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Cucumber Growing Guide

A cucumber plant (Cucumis sativus) makes an excellent introduction to vegetable gardening for children, and the whole family will enjoy the mild-flavored crunch cucumbers add to meals. Several fruit types are available: short, stout pickling; spiny slicing; long, thin Asian types; seedless; and a number of novelty kinds including egg-shaped, yellow, and white. Gardeners with limited space should also look for dwarf or compact varieties.

For more growing tips on vegetable varieties, visit our Vegetable Growing Guide.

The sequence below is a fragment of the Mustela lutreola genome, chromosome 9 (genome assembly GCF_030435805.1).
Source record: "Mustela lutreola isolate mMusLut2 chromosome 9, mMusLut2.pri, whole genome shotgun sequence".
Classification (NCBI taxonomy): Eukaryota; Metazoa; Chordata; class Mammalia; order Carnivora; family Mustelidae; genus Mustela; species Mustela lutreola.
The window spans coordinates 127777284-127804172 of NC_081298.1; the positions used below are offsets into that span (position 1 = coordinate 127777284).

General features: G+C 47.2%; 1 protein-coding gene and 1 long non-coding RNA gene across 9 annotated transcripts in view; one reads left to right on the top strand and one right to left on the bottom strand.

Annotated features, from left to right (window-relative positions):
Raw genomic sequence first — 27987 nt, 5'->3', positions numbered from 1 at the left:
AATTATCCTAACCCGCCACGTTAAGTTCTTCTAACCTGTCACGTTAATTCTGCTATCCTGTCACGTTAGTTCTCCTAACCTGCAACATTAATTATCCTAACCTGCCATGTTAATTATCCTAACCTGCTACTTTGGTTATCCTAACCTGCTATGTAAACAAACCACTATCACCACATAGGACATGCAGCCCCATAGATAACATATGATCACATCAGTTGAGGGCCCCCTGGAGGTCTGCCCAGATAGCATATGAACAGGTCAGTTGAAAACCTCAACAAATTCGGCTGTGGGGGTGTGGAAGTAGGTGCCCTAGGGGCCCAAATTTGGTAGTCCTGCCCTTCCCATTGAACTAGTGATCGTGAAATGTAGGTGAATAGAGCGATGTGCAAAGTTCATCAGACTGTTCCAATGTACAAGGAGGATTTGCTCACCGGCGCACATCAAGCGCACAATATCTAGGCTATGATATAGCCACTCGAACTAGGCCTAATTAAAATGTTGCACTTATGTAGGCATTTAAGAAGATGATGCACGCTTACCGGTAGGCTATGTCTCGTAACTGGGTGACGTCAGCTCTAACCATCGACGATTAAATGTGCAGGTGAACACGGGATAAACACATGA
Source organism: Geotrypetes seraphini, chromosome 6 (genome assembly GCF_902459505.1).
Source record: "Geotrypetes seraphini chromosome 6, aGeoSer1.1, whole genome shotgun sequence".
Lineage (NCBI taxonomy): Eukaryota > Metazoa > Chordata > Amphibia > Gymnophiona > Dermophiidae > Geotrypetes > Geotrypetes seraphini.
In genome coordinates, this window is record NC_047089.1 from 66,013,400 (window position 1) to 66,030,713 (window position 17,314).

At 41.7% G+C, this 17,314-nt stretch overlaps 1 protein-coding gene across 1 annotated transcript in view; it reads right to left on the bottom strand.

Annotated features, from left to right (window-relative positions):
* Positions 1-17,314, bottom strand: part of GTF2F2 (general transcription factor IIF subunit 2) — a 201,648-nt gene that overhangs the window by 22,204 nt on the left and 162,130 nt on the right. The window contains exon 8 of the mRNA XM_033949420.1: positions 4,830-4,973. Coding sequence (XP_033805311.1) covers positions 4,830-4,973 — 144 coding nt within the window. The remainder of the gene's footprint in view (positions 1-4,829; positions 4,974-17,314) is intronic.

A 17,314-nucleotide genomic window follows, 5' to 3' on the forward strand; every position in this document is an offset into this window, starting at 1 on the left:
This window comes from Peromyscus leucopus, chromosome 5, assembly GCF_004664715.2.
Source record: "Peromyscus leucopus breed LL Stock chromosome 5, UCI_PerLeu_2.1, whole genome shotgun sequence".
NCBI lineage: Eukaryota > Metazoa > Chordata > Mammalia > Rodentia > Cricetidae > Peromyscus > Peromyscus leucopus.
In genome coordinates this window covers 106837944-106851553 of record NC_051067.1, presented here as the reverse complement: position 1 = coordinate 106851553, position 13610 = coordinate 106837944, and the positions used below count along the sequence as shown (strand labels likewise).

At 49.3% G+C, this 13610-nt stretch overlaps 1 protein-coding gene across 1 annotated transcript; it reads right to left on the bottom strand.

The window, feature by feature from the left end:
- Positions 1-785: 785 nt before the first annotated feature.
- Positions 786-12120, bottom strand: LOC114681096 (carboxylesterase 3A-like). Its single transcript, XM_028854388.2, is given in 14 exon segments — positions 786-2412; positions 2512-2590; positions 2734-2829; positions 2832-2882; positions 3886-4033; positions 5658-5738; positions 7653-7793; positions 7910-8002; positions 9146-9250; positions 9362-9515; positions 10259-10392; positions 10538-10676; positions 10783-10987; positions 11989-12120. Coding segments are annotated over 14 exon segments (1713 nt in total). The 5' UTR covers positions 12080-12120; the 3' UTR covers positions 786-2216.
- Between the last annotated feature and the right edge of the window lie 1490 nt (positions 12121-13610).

Habit: Long, sprawling vines with big foliage, may be trellised; compact varieties are bushier.

Days to Harvest: 46 to 65.

When to Plant: The seeds are best directly sown when danger of frost has passed and soil is warm. Can be started indoors, but fleshy roots must not be disturbed when transplanting.

Light: Full sun.

Soil: Rich topsoil, amended with plenty of compost before planting.

Watering: Succulent fruits and large leaves require a great deal of water for best performance. Mulching reduces drought stress in hot summers.

Fertilizing: Fertilize frequently with a nitrogen-rich organic fertilizer.

Pest Problems: Cucumber beetles cause many problems. Look on underside of leaves for adults and larvae; handpick and destroy.

When to Harvest: Cucumbers can be harvested very shortly after fruit set. All are best harvested young and tender and before seeds develop. Harvest daily once production begins.

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